Borderline personality disorder can be treated and achieve ‘good response’
Borderline personality disorder continues to be a very stigmatised condition but it can be treated with talking therapies of which psychiatrists need to be better informed, according to a clinician specialising in the treatment of these patients.
This article was written by Priscilla Lynch and was published in the Medical Independent on 26/04/19
During a special workshop at the 2019 College of Psychiatrists of Ireland Spring Conference, Dr Evelyn McCabe, Consultant Psychiatrist, Community Mental Health Centre, Ballina, Co Mayo, explained how borderline personality disorder is associated with high morbidity and mortality: It has a lifetime prevalence of up to 6 per cent in the general population; is associated with 10-to-30 per cent of psychiatric outpatient visits; 20 per cent of psychiatric inpatient stays; and 14-to-23 per cent of prison populations. It is highly comorbid with addiction, eating disorders and recurrent depressive disorders — 70 per cent will make at least one attempt at suicide and 8-to-10 per cent will die by suicide; 50 times the rate in the general population. However, about 40 per cent of personality disorder patients are misdiagnosed, she noted.
Futhermore, despite growing awareness of the condition, borderline personality disorder has long been stigmatised and is often considered untreatable, by both clinicians and the public.
Dr McCabe acknowledged that people with personality disorders are often hard to reach and can be “very challenging” for clinicians to work with and there are no specialist services in the Republic.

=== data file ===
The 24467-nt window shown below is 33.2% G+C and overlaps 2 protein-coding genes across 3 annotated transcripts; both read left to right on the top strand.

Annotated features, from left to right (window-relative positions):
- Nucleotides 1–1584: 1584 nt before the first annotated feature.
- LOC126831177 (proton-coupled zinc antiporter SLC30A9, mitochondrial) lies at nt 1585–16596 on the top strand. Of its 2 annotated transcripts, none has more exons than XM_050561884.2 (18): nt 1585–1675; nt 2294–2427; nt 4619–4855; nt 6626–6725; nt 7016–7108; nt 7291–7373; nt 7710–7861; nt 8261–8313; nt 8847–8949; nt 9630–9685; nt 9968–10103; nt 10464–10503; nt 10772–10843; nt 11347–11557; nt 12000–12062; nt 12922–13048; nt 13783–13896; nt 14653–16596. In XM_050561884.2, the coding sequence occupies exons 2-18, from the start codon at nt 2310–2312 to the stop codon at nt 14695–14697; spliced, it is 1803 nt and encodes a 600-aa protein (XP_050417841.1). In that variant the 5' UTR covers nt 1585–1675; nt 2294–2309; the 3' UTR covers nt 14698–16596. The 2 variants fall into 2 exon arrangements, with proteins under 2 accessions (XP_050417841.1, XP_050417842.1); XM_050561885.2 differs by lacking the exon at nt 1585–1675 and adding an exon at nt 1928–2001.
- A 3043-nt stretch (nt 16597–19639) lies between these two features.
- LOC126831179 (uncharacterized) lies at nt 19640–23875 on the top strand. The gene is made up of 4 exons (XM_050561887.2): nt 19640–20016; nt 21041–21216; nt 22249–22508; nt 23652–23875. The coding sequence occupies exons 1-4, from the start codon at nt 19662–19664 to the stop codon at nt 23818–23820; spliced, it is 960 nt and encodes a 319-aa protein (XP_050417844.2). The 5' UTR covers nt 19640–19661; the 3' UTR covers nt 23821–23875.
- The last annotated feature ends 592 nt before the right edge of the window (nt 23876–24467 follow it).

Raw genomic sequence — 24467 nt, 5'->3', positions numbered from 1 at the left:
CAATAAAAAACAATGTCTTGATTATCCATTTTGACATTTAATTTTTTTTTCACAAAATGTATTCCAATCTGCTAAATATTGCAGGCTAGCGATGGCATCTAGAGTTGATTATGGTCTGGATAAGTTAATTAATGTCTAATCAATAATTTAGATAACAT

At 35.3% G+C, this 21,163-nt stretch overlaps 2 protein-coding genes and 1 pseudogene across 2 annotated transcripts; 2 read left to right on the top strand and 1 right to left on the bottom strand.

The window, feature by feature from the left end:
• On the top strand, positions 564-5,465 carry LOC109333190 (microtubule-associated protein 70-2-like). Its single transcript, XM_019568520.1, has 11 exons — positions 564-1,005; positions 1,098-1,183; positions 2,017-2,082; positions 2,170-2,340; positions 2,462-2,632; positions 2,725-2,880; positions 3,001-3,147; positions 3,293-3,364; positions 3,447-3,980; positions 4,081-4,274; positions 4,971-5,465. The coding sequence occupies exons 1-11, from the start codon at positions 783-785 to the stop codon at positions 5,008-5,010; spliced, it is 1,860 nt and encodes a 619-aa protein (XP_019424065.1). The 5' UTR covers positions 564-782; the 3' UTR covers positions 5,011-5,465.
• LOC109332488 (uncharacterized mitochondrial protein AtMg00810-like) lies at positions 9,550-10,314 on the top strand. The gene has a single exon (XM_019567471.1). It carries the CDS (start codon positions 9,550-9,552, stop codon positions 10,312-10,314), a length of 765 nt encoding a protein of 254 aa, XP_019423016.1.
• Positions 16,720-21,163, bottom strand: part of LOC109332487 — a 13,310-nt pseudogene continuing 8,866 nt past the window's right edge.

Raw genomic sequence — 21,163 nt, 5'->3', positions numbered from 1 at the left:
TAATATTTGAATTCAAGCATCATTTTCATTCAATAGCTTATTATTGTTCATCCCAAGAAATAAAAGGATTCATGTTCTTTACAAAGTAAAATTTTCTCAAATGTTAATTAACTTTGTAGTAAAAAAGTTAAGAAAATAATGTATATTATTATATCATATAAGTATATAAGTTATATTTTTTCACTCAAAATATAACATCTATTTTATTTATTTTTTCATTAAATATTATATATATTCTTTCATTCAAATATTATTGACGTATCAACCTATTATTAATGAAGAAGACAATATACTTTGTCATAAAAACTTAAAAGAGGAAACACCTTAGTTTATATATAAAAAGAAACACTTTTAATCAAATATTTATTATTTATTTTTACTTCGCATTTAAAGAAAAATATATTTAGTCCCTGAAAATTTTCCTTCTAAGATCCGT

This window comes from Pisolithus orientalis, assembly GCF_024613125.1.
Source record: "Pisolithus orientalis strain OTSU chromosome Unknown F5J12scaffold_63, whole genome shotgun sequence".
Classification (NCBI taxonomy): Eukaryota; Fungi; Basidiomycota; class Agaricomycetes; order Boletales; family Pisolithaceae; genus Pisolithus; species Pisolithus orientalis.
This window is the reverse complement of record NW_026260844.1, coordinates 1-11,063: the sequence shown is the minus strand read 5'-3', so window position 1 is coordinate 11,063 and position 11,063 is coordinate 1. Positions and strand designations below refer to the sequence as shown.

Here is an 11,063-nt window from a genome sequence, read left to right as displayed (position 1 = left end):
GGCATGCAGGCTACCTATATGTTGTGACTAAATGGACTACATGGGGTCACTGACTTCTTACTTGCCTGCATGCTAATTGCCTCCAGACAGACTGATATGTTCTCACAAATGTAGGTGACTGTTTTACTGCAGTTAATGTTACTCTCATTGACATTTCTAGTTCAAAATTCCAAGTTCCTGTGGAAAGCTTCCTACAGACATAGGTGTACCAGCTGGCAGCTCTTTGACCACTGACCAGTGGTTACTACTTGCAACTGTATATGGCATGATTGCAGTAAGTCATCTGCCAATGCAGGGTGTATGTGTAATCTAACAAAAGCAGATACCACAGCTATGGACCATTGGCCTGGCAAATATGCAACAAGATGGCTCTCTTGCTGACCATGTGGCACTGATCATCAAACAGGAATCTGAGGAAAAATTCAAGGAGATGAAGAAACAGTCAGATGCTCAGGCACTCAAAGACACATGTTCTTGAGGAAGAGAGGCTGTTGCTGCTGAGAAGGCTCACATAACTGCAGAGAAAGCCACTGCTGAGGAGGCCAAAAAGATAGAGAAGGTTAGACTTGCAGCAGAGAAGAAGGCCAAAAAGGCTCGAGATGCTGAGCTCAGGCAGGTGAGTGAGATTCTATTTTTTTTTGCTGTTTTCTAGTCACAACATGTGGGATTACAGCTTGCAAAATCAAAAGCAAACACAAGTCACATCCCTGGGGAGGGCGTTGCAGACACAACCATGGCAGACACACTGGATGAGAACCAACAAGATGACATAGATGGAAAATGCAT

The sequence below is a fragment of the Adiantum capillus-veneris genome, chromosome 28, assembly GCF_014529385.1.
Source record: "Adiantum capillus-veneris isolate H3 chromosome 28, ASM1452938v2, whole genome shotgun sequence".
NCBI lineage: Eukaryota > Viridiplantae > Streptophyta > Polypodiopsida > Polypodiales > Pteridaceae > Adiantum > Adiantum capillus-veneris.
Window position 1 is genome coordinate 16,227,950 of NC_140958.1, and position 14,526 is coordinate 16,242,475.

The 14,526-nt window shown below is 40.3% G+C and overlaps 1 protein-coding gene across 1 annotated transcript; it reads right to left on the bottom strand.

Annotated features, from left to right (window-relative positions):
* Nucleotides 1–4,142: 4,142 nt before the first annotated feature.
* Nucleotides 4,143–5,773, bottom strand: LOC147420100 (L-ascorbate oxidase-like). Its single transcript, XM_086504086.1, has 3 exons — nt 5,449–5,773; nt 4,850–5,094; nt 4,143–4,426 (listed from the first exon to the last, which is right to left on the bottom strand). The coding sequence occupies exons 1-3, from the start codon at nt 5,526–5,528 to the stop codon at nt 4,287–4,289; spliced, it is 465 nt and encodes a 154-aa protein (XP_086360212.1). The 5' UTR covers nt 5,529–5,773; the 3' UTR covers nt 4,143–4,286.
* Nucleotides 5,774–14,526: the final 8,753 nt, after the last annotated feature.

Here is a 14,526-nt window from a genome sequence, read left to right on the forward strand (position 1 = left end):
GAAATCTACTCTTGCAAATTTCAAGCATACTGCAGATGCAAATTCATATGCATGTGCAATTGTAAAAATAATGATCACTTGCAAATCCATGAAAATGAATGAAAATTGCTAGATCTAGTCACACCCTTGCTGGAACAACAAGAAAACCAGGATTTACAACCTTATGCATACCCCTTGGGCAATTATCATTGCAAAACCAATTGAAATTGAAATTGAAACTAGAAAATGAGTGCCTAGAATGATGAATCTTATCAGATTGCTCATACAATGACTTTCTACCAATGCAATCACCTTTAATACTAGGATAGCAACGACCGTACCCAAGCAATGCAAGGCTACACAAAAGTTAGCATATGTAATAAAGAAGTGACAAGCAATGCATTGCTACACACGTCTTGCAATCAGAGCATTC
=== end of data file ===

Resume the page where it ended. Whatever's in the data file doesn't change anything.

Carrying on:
Treatment-wise, she discussed the psychotherapeutic evidenced-based approach to personality disorder. Dr McCabe explained that people with personality disorders are poor at “mentalising themselves and others” and she promoted the benefits of mentalisation-based therapy (MBT).
She quoted data showing MBT significantly reduced outpatient presentations, psychiatric inpatient bed days and episodes of self-harm in personality disorder patients.
Chair of the workshop Dr Alyson Lee noted that the HSE has set up a working group looking at models of care for delivering talking therapies in specialist mental health services. She said the College has set up its own working group on developing a position paper on treating personality disorders, which it hopes to publish by the end of the year or early in 2020. Both Dr Lee and Dr McCabe said psychiatrists need to deliver psychotherapy to their patients, and not just leave it to psychotherapists.
Meanwhile, also discussing the treatment of personality disorders during the conference, UK speaker Prof Anthony Bateman outlined the benefits of talking therapies in treating these patients. He maintained that they should not be routinely prescribed pharmacological treatments (except for comorbid conditions which need to be carefully considered), as they provide no benefit.